Getting Settled in Japan: A Day Off with Daycare

The text of this post was originally written in April, 2004 as part of an online diary I kept before I actually started my blog. I'd forgotten about it until I ran across it in February 2008. I inserted it into my blog then, assigning dates appropriate to the content instead of to the time I actually added it. Thus, these April 2004 posts show up as my “first posts” in my list of posts, even though I didn't actually start a blog until a year later with my first post about buying a car in Japan.

There's nothing here of interest to anyone but me; I insert it here so that it's together with my other posts (which are also of little interest to anyone but me :-)) Any comments I add while posting this to my blog in February 2008 appear like this.

This was originally written just after we moved from California to Japan, so our days were dominated by jet lag, and trying to set up our life and newly-acquired apartment. Anthony was 18 months old.

True to form, Anthony got up at 5:15. My eye felt and looked much better. At 7:45, we set out on our bikes to deliver Anthony to his first full day of daycare. We were looking forward to a “day off”, but the primary goal is to get him experience playing with other kids. He'll go Mondays and Wednesdays.

When we'd brought him the first time (last week), he'd gotten off to a rocky start because one of the day-care ladies took him before he felt comfortable with the place, and so he screamed bloody murder for a while. She said that all the kids did that and to just go so that he could get over it more quickly. We didn't like that at all, but it was one of those things that happen so fast you can think about it later. They thought he was crying due to separation anxiety, but I knew it was simply because he wasn't yet comfortable with the new place (having been there for only a minute before being thrust into it). So anyway, this time, when the same lady tried to take him, I was ready and simply said “no, that's okay, I'll sit with him”. And indeed, within about two minutes, he was drawn by the lure of new toys, and was off to play.

The first thing he found was an interesting wooden toy that looks like a bunch of small cups tacked to a broomstick. You put a big marble in the top one, and it tips over and dumps the marble to the one below, which tips the other way, and so on, all the way down. He was thrilled with this, and had a kind of excitement that his face and body simply couldn't contain. The facial contortions were almost gruesome, and were it not for the happy reason, I would have been concerned. I'd thought such excitement was reserved for meeting Santa and/or Christmas morning, but it was thrilling to see that it could be found in such a simple toy. While Fumie and I were extremely heartwarmed to see it, were disappointed not to have captured it on film.

While he was enjoying this, we slipped out, not wanting him to become fussy by seeing us leave. We stopped by a small cafe very near the apartment that we'd not stopped by before. We each had their “morning set”, which involves a tiny cup of coffee, three small rolls of various flavors, and a tiny salad that might fill half an American coffee cup. We were having a nice, quiet time, and so extended it by getting another (mini) cup of coffee. The total for this feast was a mere $20. The prices for eating out in Japan are worse than airport pricing, but if you think about it in yen (2,000 yen), well, it's like paying with Monopoly money.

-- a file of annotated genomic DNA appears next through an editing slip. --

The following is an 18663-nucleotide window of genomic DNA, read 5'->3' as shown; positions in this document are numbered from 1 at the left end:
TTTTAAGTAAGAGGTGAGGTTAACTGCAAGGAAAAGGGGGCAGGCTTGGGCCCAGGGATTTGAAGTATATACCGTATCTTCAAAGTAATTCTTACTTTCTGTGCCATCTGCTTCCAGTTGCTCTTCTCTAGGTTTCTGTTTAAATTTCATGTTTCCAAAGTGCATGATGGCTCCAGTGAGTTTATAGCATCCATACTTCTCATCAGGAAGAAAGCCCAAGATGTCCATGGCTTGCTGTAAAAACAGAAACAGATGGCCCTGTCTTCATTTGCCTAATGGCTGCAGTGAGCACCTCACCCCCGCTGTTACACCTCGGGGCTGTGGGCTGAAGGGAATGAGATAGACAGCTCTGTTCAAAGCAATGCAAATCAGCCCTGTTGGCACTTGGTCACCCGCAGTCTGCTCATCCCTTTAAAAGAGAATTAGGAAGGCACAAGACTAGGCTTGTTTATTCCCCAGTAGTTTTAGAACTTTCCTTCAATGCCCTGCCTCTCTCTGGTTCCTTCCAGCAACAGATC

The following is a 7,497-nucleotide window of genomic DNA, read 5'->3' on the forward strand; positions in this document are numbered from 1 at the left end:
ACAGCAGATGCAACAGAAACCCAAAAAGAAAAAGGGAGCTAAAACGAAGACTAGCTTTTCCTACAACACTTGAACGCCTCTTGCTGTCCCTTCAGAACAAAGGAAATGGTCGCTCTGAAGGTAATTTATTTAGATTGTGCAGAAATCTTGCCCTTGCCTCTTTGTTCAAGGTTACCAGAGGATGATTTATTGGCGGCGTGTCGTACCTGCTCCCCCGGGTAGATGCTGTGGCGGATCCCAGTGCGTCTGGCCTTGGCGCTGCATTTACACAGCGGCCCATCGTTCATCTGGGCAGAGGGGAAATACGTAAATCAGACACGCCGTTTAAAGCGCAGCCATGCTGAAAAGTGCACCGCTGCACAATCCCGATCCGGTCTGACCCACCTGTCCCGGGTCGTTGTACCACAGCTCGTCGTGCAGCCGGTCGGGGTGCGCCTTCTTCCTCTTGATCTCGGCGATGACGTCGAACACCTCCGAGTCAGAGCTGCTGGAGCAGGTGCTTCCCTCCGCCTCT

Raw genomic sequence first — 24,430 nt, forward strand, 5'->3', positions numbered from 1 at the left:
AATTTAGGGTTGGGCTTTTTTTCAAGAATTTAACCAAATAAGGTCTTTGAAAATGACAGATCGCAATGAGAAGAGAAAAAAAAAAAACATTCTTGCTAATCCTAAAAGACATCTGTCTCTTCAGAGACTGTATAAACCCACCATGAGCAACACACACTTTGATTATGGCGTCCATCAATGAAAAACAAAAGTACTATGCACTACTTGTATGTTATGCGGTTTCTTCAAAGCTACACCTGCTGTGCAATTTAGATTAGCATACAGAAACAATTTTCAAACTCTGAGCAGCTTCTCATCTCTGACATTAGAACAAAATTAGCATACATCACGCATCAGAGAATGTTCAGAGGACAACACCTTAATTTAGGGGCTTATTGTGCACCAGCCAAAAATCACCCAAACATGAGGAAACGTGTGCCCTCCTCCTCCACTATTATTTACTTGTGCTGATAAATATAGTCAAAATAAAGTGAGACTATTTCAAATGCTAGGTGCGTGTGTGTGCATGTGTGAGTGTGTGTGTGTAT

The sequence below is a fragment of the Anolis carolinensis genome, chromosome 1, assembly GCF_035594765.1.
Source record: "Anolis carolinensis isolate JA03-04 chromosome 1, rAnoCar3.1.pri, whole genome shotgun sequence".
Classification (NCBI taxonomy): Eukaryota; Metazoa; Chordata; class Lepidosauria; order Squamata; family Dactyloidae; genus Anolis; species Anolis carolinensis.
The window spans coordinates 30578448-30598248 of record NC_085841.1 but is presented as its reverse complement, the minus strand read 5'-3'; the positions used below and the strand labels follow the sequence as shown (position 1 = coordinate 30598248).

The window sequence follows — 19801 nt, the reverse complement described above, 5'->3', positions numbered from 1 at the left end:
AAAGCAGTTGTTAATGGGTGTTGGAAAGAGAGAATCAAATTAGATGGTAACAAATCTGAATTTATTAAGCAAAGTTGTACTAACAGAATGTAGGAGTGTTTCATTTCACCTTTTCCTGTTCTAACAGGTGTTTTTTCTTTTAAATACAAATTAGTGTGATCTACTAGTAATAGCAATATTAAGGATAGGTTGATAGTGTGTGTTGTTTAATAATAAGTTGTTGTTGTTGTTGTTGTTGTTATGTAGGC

Around lunch time, I made the five-minute walk to the convenience store for lunch (we still haven't gotten into a routine of grocery shopping), and half way there, getting into the more city area that our apartment is just off of, I took a picture down the street. The apartment is behind me, up a hill a minute, on the left side of the street. Anyway, if you follow the view in the picture down the street, you see a big orange arch. The almost-fisheye lens make it look much smaller than it seems, but if you take the five-minute walk from there (maybe 7 or 8 minutes from the apartment), you find that it's huge — about four stories tall. I think the one that's there is a rebuilt version of the original. The original is probably 800 years old, but this one can't be more than 150 years old. (It turns out that it's about 80 years old). Anyway, it's not a common site in Japan, but we can see it just stepping out of our apartment complex, so I thought to take a picture of it. In there are around it are museums and such (such as a museum of modern art — something I'm not likely to visit any time soon :-))

In the afternoon, Shimada-san came over to see the place, and together we went out to look at cars. He knows a lot about everything, and in this area he didn't disappoint. I'd gone with the idea of looking at a few select models (mentioned two weeks ago), but he directed me to other models that I'd not thought were appropriate for us (from casual inspection seeing them on the street) which turned out to be very good. We stopped by a Honda place and a Toyota place, and I ended up getting brochures for maybe nine different models.

I was running late to pick up Anthony by 5pm, so I decided to drive there directly. Apparently he'd had a good day, but he was happy to see me nevertheless, and a bit hungry. He's used to eating on his own schedule, but they have a set schedule.

When I got home, Fumie and Mom were there. We played around with Anthony for a while (who, after getting some food and milk, was in a wonderful mood). I gave him a bath, and put him to bed at about 7:00. It was the earliest he went to sleep for some time; I hope he sleeps through to the morning.

Fumie and Mom went to look at the temple light-up that we'd tried to see yesterday. I stayed home with Anthony, and caught up on this diary.

Continued here...

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